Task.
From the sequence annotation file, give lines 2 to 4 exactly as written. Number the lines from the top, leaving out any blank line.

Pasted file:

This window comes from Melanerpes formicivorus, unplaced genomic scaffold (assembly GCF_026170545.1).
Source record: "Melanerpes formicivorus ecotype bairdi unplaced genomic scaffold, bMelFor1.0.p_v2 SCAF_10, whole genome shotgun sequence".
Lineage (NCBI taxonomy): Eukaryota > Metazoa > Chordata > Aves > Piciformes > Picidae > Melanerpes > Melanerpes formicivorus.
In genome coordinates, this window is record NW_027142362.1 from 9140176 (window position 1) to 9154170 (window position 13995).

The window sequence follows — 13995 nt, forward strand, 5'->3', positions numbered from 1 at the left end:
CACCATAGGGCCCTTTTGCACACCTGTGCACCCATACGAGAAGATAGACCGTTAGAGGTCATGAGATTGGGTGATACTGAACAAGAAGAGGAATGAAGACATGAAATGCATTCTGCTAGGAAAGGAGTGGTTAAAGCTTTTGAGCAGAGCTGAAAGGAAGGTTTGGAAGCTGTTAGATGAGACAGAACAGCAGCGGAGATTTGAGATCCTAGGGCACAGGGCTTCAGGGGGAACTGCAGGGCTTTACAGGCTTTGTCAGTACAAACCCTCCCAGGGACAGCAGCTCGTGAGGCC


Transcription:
Source record: "Melanerpes formicivorus ecotype bairdi unplaced genomic scaffold, bMelFor1.0.p_v2 SCAF_10, whole genome shotgun sequence".
Lineage (NCBI taxonomy): Eukaryota > Metazoa > Chordata > Aves > Piciformes > Picidae > Melanerpes > Melanerpes formicivorus.
In genome coordinates, this window is record NW_027142362.1 from 9140176 (window position 1) to 9154170 (window position 13995).